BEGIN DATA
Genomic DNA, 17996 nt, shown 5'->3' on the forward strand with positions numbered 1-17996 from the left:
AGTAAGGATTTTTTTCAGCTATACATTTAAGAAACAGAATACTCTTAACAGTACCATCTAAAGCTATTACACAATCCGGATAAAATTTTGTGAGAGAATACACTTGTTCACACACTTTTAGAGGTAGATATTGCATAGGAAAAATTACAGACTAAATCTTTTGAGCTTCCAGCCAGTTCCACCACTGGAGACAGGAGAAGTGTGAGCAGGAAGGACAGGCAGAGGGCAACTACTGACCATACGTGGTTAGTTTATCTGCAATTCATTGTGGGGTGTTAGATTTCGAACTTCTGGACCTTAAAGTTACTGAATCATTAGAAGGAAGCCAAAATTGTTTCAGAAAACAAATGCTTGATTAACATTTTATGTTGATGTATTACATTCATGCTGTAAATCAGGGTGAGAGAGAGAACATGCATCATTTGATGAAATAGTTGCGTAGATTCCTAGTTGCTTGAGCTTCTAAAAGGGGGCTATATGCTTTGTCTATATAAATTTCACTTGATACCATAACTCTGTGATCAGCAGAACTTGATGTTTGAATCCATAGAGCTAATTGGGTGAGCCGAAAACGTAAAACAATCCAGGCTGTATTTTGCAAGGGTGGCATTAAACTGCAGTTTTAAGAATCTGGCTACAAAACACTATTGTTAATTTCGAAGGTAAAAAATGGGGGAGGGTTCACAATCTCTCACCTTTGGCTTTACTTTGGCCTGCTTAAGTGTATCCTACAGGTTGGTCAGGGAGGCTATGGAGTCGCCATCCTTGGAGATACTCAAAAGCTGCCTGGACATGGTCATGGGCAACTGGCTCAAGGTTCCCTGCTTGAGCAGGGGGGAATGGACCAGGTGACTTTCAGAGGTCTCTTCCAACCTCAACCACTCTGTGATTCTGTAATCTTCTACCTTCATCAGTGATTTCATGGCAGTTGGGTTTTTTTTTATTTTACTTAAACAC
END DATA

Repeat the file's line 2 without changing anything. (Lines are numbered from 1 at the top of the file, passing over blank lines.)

AGTAAGGATTTTTTTCAGCTATACATTTAAGAAACAGAATACTCTTAACAGTACCATCTAAAGCTATTACACAATCCGGATAAAATTTTGTGAGAGAATACACTTGTTCACACACTTTTAGAGGTAGATATTGCATAGGAAAAATTACAGACTAAATCTTTTGAGCTTCCAGCCAGTTCCACCACTGGAGACAGGAGAAGTGTGAGCAGGAAGGACAGGCAGAGGGCAACTACTGACCATACGTGGTTAGTTTATCTGCAATTCATTGTGGGGTGTTAGATTTCGAACTTCTGGACCTTAAAGTTACTGAATCATTAGAAGGAAGCCAAAATTGTTTCAGAAAACAAATGCTTGATTAACATTTTATGTTGATGTATTACATTCATGCTGTAAATCAGGGTGAGAGAGAGAACATGCATCATTTGATGAAATAGTTGCGTAGATTCCTAGTTGCTTGAGCTTCTAAAAGGGGGCTATATGCTTTGTCTATATAAATTTCACTTGATACCATAACTCTGTGATCAGCAGAACTTGATGTTTGAATCCATAGAGCTAATTGGGTGAGCCGAAAACGTAAAACAATCCAGGCTGTATTTTGCAAGGGTGGCATTAAACTGCAGTTTTAAGAATCTGGCTACAAAACACTATTGTTAATTTCGAAGGTAAAAAATGGGGGAGGGTTCACAATCTCTCACCTTTGGCTTTACTTTGGCCTGCTTAAGTGTATCCTACAGGTTGGTCAGGGAGGCTATGGAGTCGCCATCCTTGGAGATACTCAAAAGCTGCCTGGACATGGTCATGGGCAACTGGCTCAAGGTTCCCTGCTTGAGCAGGGGGGAATGGACCAGGTGACTTTCAGAGGTCTCTTCCAACCTCAACCACTCTGTGATTCTGTAATCTTCTACCTTCATCAGTGATTTCATGGCAGTTGGGTTTTTTTTTATTTTACTTAAACAC